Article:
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As a result, the amount of precipitation tends to vary more dramatically than the average temperature. When the Zone is north of the Equator, the northern tropics experience their wet season while the southern tropics have their dry season. This pattern reverses when the Zone migrates to a position south of the Equator.

In meteorological terms, the solstices the maximum and minimum insolation do not fall in the middles of summer and winter. The heights of these seasons occur up to 7 weeks later because of seasonal lag. Seasons, though, are not always defined in meteorological terms. In astronomical reckoning by hours of daylight alone, the solstices and equinoxes are in the middle of the respective seasons.

Because of seasonal lag due to thermal absorption and release by the oceans, regions with a continental climate , which predominate in the Northern Hemisphere , often consider these four dates to be the start of the seasons as in the diagram, with the cross-quarter days considered seasonal midpoints. The length of these seasons is not uniform because of Earth's elliptical orbit and its different speeds along that orbit. Calendar-based reckoning defines the seasons in absolute rather than relative terms. Accordingly, if floral activity is regularly observed during the coolest quarter of the year in a particular area, it is still considered winter despite the traditional association of flowers with spring and summer.

Additionally, the seasons are considered to change on the same dates everywhere that uses a particular calendar method regardless of variations in climate from one area to another. Most calendar-based methods use a four-season model to identify the warmest and coldest seasons, which are separated by two intermediate seasons.

Meteorological seasons are reckoned by temperature, with summer being the hottest quarter of the year and winter the coldest quarter of the year. In the Societas Meteorologica Palatina which became defunct in , an early international organization for meteorology, defined seasons as groupings of three whole months as identified by the Gregorian calendar.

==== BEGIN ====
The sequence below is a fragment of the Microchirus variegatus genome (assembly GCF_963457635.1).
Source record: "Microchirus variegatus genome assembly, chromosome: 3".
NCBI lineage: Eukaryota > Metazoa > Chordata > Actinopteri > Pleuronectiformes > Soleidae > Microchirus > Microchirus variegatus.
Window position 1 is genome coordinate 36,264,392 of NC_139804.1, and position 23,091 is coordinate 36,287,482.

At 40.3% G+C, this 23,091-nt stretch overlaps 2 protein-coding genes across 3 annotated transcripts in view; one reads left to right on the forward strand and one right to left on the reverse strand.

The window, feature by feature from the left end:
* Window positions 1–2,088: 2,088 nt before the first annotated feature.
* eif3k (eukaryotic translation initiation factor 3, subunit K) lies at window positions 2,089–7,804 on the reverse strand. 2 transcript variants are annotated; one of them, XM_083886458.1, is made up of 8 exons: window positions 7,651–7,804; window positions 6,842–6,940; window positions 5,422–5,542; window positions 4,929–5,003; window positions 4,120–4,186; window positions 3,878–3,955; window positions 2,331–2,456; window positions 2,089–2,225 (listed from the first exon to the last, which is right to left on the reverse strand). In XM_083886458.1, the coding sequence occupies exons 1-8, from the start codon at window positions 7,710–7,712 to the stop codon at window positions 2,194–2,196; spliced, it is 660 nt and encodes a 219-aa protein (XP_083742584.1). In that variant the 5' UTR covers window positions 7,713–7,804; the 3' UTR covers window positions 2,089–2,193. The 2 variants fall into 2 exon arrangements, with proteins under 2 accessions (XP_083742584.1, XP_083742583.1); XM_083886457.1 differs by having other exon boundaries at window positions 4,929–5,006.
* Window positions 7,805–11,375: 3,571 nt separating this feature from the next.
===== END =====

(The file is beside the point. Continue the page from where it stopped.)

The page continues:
Ever since, professional meteorologists all over the world have used this definition. For the southern hemisphere temperate zone, spring begins on 1 September, summer on 1 December, autumn on 1 March, and winter on 1 June. In Sweden and Finland, meteorologists use a non-calendar based definition for the seasons based on the temperature. This implies two things: This almost always occurred in March. However, with global warming this temperature is now not uncommon in the winter.

The Case for Dating at Least Four Seasons

Astronomical timing as the basis for designating the temperate seasons dates back at least to the Julian calendar used by the ancient Romans. It continues to be used on many modern Gregorian calendars worldwide, although some countries like Australia, New Zealand, and Russia prefer to use meteorological reckoning. The precise timing of the seasons is determined by the exact times of transit of the sun over the tropics of Cancer and Capricorn for the solstices and the times of the sun's transit over the equator for the equinoxes , or a traditional date close to these times.